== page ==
PCBs and their hydroxylated metabolites OH-PCBs were measured in human plasma samples. Schettgen et al. [5,39] and Quinete et al. [38] described in detail the methodologies for the determination of PCBs and OH-PCBs, respectively. Altogether, 18 PCBs were measured: six indicator PCB congeners and twelve dioxin-like PCBs. Furthermore, 19 hydroxy-PCBs (OH-PCBs) were measured. In four dlPCBs (77, 81, 126, and 169) and six OH-PCBs (4-OH-CB3, 4-OH-CB9, 4-OH-CB15, 4-OH-CB18, 3-OH-CB101, and 4-OH-CB130), less than 20% of the participants showed an interpretable value above the limit of detection/quantitation, so they had to be excluded from all analyses. The remaining 14 PCB congeners were summed up into three variables according to their path of exposure and their chemical structure: lower chlorinated PCBs (LPCBs: PCB 28, PCB 52, PCB 101), higher chlorinated PCBs (HPCBs: PCB 138, PCB 153, PCB 180), and dioxin-like PCBs (dlPCBs: PCB 105, PCB 114, PCB 118, PCB 123, PCB 156, PCB 157, PCB 167, PCB 189). Additionally, 13 OH-PCBs were summed up to an OH-PCB sum variable (3-OH-CB28, 4-OH-CB61, 4-OH-CB76, 4-OHCB101, 4-OH-CB107, 4-OH-CB108, 3-OH-CB118, 3-OH-CB138, 4-OH-CB146, 3-OH-CB153, 4-OH-CB172, 3-OH-CB180, and 4-OH-CB187). For OH-PCBs, the sum of the free phenolic forms and the glucuronide and sulfate conjugates were determined by submitting the samples to enzymatic hydrolysis before extraction. Briefly, 100 µL of plasma went through enzymatic hydrolysis to release the target compound from plasma, followed by protein precipitation, and was analyzed by an online solid phase extraction method coupled to liquid chromatography-tandem mass spectrometry (LC-MS/MS) in multiple reaction monitoring mode (MRM) [42]. A detailed description of the OH-PCB detection can be found in the appendix at the end of this document (Appendix B).

2.3.2. Total Lipids

Since PCBs are lipophilic, blood levels of lipids were measured to ensure a good interpretability of the results. In the serum, cholesterol and triglycerides were detected and the short formula from the CDC (Centers for Disease Control and Prevention) was used to calculate total lipid levels: total lipids = (2.27 × total cholesterol) + triglycerides + 62.3mg/dL [41]. The total lipids were used to adjust the measured lipophilic PCBs for blood lipid level (ng/g lipid).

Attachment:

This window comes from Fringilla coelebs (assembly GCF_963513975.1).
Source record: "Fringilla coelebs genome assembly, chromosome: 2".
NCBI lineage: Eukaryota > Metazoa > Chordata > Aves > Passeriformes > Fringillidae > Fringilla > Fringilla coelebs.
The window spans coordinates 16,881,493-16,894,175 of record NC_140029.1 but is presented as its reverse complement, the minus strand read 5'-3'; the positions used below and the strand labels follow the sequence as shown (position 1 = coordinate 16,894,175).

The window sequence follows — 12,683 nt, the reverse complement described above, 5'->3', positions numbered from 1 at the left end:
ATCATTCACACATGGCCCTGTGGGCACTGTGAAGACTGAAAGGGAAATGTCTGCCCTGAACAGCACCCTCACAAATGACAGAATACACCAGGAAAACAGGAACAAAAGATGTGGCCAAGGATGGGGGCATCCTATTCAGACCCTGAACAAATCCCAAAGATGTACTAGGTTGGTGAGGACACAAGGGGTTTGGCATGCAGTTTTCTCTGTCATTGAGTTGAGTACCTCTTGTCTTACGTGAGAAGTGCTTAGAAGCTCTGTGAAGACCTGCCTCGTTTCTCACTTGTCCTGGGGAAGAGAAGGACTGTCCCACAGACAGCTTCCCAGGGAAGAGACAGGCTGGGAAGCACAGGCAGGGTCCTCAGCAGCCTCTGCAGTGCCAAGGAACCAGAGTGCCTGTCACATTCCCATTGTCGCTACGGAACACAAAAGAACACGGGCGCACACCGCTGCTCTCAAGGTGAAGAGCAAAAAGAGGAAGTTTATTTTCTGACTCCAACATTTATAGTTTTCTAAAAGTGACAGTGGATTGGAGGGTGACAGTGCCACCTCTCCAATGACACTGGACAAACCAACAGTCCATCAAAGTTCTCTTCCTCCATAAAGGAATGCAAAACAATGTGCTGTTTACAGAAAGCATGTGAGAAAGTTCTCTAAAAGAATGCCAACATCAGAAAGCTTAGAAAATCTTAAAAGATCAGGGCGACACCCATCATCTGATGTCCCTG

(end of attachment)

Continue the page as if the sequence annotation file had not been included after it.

2.3.3. Free Thyroxine

Free thyroxine (fT4) was analyzed in the serum via an electrochemiluminiscent immunoassay (ECLIA). First, a 15 µL sample was incubated with a ruthenium complex of marked T4-specific antibodies. After adding biotinylated T4 and the reagent streptavidin-coated microparticles to form an antibody-hapten complex, the free binding sites of the marked antibody were occupied. The resulting complex was bound to the solid phase via the biotin-streptavidin interaction. The reaction mixture was then transferred to the measuring cell, where the microparticles were fixed to the surface of the electrode by magnetic action. Afterwards, the unbound substances were removed with ProCell/ProCell M. The microparticles were then removed from the electrode. By applying a voltage, the chemiluminescence emission was induced and measured with the photomultiplier. The results were determined on the basis of a calibration curve. The laboratory internal reference values were 12–22 pmol/L.

2.3.4. Homovanillic Acid

HVA, as the main metabolite of DA, is used as an indicator to map central DA concentration [43,44]. Only 12% of urinary HVA originates from the brain [44], but nevertheless, urinary HVA was used as an indicator for DA because of the non-invasive method and due to the examination design. We collected random urinary samples and urinary HVA concentrations were detected via HPLC high performance liquid chromatography. Jaffe color reaction was used to analyze urinary creatinine concentrations and values are expressed as the ratio of HVA to creatinine (HVA/Crea; in µmol/g creatinine) in order to adjust the measurement for individual urine density [45].

2.3.5. Depressive Symptoms

In order to detect depressive symptoms, we used the German version of the patient health questionnaire (PHQ-D) [46]. The PHQ-D is a multiple-choice self-report inventory and consists of nine items scoring for the DSM-related criteria of depression. “Little interest or pleasure in doing things” or “Feeling tired or having little energy” are two sample items. The participants were asked how often they felt bothered by the considered depressive symptoms in the last two weeks (0 = ”not at all” until 3 = “nearly every day”). A sum scale was built with a possible range from zero to 27. The final scale had a good standardized Cronbach’s alpha in all cross-sections: t1: 0.88, t2: 0.90, t3: 0.91.

2.4. Statistical Analyses